He continued writing songs, creating a topical cabaret show titled: Greatest Hits, that had several incarnations in venues around Los Angeles, including The Back Lot in West Hollywood and Carlos and Charlie's on Sunset Strip.

As a member of the Board of Directors of Screen Actors Guild, Wallace co-managed Patty Duke's successful campaign for president and then produced a fund-raiser for the 1992 Clinton-Gore ticket in Santa Monica.

Two more children's theatre productions featured his songs at Storybook Theatre in the San Fernando Valley: Hooray, Here Comes the Circus and Sleeping Beauty.

Within a few months of arriving in Australia, the Victorian Arts Centre produced Nothing to Wear at the Fairfax Studio Theatre, a musical based on The Emperor's New Clothes, for which Wallace wrote the book, music and lyrics.

Guest roles on major Aussie television programs followed, including Stingers, Blue Heelers, Wilfred, Lowdown, The Slap and the features, Rats and Cats, Who Wants to be a Terrorist and Mother, Mary, Sex and Death, selected for its initial screening at the Vladivostok International Film Festival in 2012. Chris has also appeared in several television ads, including the iconic ad, The Woman Whisperer which became a YouTube phenomenon.

Wallace produced a gala benefit for Quadriplegic Hand Foundation, A Helping Hand, at Hamer Hall, featuring Australian artists from across the entertainment firmament, including Beccy Cole, John Wood, Steady Eddy and many others.

His first one-man show was titled Thing of Shreds & Patches: Wanderings of a Modern Day Minstrel. It premiered during the Melbourne Fringe Festival in 2000. It consisted of songs and stories from Wallace's experience and observations.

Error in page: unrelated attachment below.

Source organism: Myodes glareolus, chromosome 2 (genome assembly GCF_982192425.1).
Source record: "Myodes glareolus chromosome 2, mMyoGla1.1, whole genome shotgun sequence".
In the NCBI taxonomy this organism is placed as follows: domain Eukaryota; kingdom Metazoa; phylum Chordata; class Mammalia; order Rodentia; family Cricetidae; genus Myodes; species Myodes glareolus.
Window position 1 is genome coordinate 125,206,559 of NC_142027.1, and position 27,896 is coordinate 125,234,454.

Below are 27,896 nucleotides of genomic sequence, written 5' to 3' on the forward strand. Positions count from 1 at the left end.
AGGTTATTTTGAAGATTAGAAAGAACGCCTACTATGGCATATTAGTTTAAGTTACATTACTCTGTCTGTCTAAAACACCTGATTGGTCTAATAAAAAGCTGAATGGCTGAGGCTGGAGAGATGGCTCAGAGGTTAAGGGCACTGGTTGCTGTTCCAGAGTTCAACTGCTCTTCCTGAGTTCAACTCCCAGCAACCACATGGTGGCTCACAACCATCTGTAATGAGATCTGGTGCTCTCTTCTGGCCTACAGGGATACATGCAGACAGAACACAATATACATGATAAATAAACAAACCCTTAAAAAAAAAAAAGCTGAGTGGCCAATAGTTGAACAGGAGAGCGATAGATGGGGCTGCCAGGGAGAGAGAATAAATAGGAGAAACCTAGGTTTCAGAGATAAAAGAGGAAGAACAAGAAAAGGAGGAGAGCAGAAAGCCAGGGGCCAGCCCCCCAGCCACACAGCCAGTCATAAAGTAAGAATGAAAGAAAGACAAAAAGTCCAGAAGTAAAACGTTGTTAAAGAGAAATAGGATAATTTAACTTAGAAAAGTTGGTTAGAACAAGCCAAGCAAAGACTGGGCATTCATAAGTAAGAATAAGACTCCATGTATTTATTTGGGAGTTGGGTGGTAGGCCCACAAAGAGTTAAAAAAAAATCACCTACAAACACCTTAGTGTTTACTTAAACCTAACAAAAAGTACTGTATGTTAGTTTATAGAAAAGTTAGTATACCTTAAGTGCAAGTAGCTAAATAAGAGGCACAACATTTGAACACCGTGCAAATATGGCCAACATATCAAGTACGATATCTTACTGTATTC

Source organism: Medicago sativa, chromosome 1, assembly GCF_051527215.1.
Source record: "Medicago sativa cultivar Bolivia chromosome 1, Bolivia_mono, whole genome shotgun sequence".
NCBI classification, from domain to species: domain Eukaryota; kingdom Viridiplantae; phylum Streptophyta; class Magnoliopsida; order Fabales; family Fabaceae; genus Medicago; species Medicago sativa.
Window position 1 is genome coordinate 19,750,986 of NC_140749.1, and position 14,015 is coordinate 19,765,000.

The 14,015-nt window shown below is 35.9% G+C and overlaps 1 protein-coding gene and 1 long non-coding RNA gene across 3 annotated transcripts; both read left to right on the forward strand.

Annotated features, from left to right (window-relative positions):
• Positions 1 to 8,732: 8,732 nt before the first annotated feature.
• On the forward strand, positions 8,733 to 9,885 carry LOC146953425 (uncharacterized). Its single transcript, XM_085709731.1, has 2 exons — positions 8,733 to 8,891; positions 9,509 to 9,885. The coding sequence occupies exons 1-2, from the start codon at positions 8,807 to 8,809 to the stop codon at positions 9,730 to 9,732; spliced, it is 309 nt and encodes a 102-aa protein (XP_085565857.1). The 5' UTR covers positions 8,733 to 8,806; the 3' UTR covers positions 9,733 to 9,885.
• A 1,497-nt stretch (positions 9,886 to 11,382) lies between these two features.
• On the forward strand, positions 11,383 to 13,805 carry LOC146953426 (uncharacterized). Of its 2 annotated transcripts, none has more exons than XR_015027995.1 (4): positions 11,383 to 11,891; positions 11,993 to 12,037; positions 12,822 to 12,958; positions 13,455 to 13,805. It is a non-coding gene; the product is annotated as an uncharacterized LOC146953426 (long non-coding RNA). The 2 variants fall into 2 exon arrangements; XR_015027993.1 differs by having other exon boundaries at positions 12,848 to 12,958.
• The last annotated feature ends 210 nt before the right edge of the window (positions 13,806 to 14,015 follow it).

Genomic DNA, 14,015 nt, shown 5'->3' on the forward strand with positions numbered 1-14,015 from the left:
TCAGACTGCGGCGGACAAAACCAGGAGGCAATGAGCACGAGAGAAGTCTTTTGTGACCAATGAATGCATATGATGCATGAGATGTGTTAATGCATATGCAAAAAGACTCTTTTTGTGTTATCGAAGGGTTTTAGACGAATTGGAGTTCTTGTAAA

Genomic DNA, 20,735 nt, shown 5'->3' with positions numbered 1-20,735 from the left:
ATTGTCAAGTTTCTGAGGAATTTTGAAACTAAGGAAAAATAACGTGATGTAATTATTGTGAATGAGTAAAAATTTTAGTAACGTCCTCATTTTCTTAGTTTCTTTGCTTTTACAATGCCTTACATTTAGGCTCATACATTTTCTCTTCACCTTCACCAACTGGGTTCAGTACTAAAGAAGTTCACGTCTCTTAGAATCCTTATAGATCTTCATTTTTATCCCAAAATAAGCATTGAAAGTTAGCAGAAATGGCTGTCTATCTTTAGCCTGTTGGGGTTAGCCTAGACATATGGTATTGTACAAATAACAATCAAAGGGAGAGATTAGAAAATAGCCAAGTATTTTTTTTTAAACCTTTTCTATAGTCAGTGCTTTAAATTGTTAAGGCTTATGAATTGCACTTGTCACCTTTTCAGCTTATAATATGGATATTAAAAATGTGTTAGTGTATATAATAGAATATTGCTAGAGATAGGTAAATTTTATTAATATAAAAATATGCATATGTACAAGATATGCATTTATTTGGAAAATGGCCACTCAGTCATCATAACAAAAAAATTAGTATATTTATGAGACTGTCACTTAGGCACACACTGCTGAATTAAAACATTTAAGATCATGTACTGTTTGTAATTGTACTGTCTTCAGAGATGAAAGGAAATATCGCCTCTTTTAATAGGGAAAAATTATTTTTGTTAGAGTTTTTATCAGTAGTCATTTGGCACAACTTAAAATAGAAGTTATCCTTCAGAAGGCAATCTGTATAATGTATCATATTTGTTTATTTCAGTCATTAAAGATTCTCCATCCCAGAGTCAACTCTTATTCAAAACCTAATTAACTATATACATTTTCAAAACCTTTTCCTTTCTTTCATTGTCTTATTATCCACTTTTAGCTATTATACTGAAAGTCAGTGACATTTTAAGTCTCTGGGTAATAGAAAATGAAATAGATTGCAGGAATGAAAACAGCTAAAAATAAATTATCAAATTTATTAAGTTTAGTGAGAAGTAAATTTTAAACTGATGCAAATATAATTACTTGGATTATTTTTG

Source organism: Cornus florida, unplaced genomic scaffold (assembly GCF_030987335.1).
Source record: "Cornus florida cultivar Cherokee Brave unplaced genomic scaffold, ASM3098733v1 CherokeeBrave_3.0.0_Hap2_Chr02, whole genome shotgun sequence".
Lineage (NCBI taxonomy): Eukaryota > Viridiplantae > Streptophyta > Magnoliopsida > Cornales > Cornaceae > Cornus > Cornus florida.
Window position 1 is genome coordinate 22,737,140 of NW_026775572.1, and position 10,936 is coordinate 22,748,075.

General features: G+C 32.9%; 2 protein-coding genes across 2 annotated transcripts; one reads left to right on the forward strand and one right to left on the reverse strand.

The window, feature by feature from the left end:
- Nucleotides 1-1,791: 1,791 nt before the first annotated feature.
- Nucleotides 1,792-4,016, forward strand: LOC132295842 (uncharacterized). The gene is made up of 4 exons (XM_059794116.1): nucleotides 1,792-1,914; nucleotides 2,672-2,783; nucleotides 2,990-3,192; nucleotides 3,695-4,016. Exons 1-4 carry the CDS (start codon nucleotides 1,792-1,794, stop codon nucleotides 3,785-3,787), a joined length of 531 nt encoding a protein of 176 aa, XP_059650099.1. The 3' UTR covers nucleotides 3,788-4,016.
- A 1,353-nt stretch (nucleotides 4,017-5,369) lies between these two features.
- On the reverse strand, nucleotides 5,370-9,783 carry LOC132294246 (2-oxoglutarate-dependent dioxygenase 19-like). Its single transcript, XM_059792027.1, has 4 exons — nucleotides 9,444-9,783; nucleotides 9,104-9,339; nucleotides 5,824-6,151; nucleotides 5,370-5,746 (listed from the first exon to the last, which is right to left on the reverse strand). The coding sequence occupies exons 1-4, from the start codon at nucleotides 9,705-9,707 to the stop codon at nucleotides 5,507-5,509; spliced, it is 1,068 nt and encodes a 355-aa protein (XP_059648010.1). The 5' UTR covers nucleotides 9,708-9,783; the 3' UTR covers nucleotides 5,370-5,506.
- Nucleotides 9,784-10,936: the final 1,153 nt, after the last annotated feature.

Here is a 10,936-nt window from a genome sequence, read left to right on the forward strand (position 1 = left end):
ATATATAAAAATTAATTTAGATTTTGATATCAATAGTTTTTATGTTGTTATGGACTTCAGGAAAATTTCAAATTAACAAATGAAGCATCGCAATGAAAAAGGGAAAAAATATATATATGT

The Mark Twain You Don't Know began in Ballarat in 2004 at The Mechanics Institute, the same venue where Mark Twain lectured in 1896. This was another one-man show consisting of little known works by the famous American author, plus a mini-musical of Huckleberry Finn. It went on to play in Melbourne, Sydney, Adelaide and Bendigo before it was taken overseas to Los Angeles in 2009 and ending in New York for the 100th anniversary of Mark Twain's death in 2010.

In 2011, The Butterfly Club in Melbourne beckoned. What had been Greatest Hits in Hollywood became Tall Poppy Blues in Melbourne. Two seasons at The Butterfly Club led to playing at Trades Hall during the 2011 Fringe Festival.

Les Femmes premiered at The Butterfly Club in October 2013.  It featured an all female cast and wall-to-wall Chris Wallace songs.  It was also selected for Melbourne’s Cabaret Festival in 2014.  (watch video in Gallery)

Story & Song was a one-man show that opened at The Butterfly Club in May 2015.  It is unprecedented in its concept.  As a natural story teller, Chris tells the stories behind his songs, how they came to be written.  With the help of a video screen, the songs are then presented by various guest artists.

Olentangy Music’s next production was Huckleberry: A Musical Adventure Mark Twain’s classic was set in Australia in 1895 with Mark Twain himself narrating his story, while a versatile cast plays the scenes and sings the songs.  It had its Melbourne premiere at Chapel Off Chapel in December, 2018.

Olentangy Music has also created a podcast series: The Chris Wallace Chronicles.  This is an eclectic bunch of stories that range from Outback Australia to New York City to Hollywood to East Africa and beyond.   They’re like potato chips.  You can’t stop at one. 

Chris re-opened a creative chapter in 2023 by authoring The Dreaming Team under his own name to go along with a previous book, Hollywood Mosaic which was written under the pen name, Pete Joseph.  More information on both books can be found in books above and are available on Amazon.



Olentangy Music